Background: The entorhinal cortex serves as an important gateway between the cerebral cortex and the hippocampus by receiving afferent information from limbic, modality sensory-specific, and multimodal association fibers from all the brain lobes.
Aim: To investigate whether thinning of entorhinal cortex is associated with reduced perceptual, cognitive and executive skills in very low birth weight (VLBW) adolescents.
Study design: Prospective, geographically based follow-up study of three year cohorts of preterm born VLBW children.
Subjects: Forty-nine VLBW (birth weight ≤ 1500 g) and 58 term-born control adolescents were examined at the age of 14-15 years.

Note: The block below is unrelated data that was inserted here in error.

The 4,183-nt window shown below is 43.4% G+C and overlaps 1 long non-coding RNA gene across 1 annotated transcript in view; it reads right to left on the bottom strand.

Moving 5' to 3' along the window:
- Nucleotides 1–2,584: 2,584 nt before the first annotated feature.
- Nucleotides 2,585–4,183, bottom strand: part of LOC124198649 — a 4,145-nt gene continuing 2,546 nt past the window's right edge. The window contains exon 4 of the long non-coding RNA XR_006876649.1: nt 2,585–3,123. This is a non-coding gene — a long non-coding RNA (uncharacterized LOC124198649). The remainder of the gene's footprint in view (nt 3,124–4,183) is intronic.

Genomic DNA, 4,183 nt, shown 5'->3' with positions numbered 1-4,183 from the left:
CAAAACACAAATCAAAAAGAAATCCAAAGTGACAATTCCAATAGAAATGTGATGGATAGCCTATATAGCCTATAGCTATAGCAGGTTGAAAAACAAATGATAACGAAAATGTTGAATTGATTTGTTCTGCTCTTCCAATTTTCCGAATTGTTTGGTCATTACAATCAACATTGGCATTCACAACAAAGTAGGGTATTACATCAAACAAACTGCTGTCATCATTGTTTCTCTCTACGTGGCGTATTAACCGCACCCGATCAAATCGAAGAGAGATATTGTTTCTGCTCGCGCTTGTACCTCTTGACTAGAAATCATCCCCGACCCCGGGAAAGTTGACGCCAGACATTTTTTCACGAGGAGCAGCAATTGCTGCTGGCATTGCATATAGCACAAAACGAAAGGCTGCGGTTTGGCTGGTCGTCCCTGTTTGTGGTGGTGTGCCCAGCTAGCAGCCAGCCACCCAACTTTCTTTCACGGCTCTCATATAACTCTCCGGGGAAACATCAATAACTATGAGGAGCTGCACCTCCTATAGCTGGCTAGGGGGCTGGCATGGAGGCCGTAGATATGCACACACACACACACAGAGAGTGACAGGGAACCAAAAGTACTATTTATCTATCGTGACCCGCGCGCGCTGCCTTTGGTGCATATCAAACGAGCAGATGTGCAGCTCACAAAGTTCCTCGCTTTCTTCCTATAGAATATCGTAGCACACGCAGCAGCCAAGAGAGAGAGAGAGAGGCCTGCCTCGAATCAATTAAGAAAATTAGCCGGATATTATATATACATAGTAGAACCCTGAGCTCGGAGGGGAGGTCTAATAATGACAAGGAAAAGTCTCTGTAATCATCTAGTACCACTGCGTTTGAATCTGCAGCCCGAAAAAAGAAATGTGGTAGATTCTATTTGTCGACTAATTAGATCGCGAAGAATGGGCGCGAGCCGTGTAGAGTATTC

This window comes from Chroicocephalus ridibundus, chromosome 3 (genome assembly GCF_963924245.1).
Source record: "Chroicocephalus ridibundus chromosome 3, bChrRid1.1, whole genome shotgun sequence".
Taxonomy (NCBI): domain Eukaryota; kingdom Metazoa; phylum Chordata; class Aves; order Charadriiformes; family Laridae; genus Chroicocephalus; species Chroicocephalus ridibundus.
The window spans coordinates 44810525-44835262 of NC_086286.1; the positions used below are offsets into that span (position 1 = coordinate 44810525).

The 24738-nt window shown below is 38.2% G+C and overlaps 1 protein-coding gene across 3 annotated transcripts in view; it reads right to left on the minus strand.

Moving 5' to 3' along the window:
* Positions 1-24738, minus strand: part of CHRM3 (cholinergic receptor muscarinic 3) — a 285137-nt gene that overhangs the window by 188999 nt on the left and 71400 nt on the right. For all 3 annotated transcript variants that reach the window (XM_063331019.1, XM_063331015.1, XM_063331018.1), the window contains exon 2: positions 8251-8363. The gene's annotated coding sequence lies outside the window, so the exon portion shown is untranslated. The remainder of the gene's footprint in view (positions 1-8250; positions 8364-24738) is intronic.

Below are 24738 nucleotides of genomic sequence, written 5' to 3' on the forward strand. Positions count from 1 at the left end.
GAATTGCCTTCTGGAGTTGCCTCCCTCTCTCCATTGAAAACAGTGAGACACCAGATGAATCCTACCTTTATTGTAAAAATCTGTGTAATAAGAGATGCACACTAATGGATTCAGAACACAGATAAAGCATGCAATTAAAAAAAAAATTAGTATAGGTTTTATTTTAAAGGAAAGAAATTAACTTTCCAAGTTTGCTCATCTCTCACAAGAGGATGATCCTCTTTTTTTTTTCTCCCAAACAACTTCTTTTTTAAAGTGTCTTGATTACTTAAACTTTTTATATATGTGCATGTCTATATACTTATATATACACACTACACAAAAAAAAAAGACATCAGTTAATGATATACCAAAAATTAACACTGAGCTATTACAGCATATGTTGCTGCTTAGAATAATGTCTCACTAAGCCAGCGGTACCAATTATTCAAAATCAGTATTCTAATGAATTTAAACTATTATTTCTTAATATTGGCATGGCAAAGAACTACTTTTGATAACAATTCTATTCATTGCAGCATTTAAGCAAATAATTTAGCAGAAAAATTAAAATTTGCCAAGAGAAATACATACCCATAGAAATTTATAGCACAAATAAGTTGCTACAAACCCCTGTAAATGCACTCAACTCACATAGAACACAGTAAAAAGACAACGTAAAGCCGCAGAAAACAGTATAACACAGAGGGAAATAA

Outcome measures: Perceptual and cognitive functions were assessed with Visual motor integration test, Grooved Pegboard test, Wechsler Intelligence Scale for Children-III and different executive function tests (Wisconsin card sorting test, Trail Making test, Knox cube test). An automated MRI technique at 1.5 T for morphometric analyses of cortical thickness was performed. Areas with cortical thinning in left and right entorhinal cortex in the VLBW group were chosen as regions of interest to look for associations between cortical thickness and clinical findings.
Results: Thinning of the entorhinal cortex was correlated with low performance on perceptual and cognitive scores in the VLBW adolescents, but not in controls. In addition, thinning of the entorhinal cortices correlated with reduced performance on several executive tests, including perceptual speed and aspects of working memory.
Conclusions: Entorhinal cortical thinning is related with low IQ and reduced perceptual and executive functions in VLBW adolescents.
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